2. 3.


All activities were designed to address specific NYS learning standards. In language arts, standards addressed included: (a) reading, writing, speaking, and listening for social interaction (units 1, 2, and 3); (b) listening, speaking, reading, and writing for information and understanding (units 2 and 4); and (c) using language for literacy response, expression, and artistic creation (units 2 and 4). In mathematics, science, and technology, standards addressed included: (a) accessing, generating, processing and transferring information using appropriate technologies (all units); and (b) understanding mathematics and becoming mathematically confident by communicating and reasoning and by applying mathematics in real-world settings (units 1 and 2). Finally, in social studies, students used a variety of activities to understand major ideas, eras, and themes in the history of the United States and New York (unit 4).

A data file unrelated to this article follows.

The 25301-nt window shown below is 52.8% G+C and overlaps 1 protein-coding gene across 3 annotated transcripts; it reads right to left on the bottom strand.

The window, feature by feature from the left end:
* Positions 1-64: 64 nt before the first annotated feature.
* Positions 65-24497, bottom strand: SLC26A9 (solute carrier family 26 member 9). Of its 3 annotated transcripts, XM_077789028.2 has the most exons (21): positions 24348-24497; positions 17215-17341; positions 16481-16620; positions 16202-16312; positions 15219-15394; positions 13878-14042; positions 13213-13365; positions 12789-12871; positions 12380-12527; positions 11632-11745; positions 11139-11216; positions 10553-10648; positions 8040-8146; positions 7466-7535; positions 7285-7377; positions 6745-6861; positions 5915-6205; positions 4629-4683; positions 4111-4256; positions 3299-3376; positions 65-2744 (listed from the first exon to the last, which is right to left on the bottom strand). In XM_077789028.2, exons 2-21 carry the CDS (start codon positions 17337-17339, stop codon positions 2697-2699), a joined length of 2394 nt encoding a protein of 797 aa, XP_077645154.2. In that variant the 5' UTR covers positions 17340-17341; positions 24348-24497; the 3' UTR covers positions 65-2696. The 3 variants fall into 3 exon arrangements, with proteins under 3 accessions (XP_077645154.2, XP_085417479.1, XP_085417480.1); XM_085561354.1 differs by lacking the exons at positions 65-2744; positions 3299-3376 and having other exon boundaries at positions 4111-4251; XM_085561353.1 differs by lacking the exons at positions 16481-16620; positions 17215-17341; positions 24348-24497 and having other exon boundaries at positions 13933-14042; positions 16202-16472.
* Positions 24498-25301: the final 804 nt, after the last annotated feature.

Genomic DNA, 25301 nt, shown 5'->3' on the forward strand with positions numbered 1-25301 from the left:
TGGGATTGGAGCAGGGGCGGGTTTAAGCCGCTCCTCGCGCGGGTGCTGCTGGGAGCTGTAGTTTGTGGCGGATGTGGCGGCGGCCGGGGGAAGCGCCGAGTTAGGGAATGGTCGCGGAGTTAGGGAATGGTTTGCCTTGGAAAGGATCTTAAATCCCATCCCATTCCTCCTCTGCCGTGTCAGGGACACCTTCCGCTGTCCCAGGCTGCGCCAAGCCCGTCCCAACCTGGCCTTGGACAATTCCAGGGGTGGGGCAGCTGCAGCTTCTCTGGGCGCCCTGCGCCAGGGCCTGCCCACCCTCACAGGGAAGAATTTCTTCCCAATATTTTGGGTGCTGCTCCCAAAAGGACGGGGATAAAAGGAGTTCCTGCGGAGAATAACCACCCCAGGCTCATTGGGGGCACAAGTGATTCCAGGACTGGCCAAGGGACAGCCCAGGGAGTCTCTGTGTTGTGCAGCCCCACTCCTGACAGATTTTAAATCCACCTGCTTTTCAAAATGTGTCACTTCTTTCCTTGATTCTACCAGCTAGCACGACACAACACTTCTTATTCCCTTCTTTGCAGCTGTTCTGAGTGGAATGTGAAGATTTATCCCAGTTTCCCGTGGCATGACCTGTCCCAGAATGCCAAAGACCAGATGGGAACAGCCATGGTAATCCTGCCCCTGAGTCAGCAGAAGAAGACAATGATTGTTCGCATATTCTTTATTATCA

Teacher Professional Development

Teachers participating in the 100 Days of School project received professional development that took many forms, such as technology integration workshops, purely technical training, on-demand support, and school-site meetings. The purpose of these professional development activities was to help teachers upgrade their technological skills, their ability to integrate technology within the 100 Days of School curriculum, and their teaching competencies in general.

Technology Integration Workshops Between October 2000 and February 2001, teachers participated in weekly 2-hr technology integration workshops organized by staff at the Institute for Leaming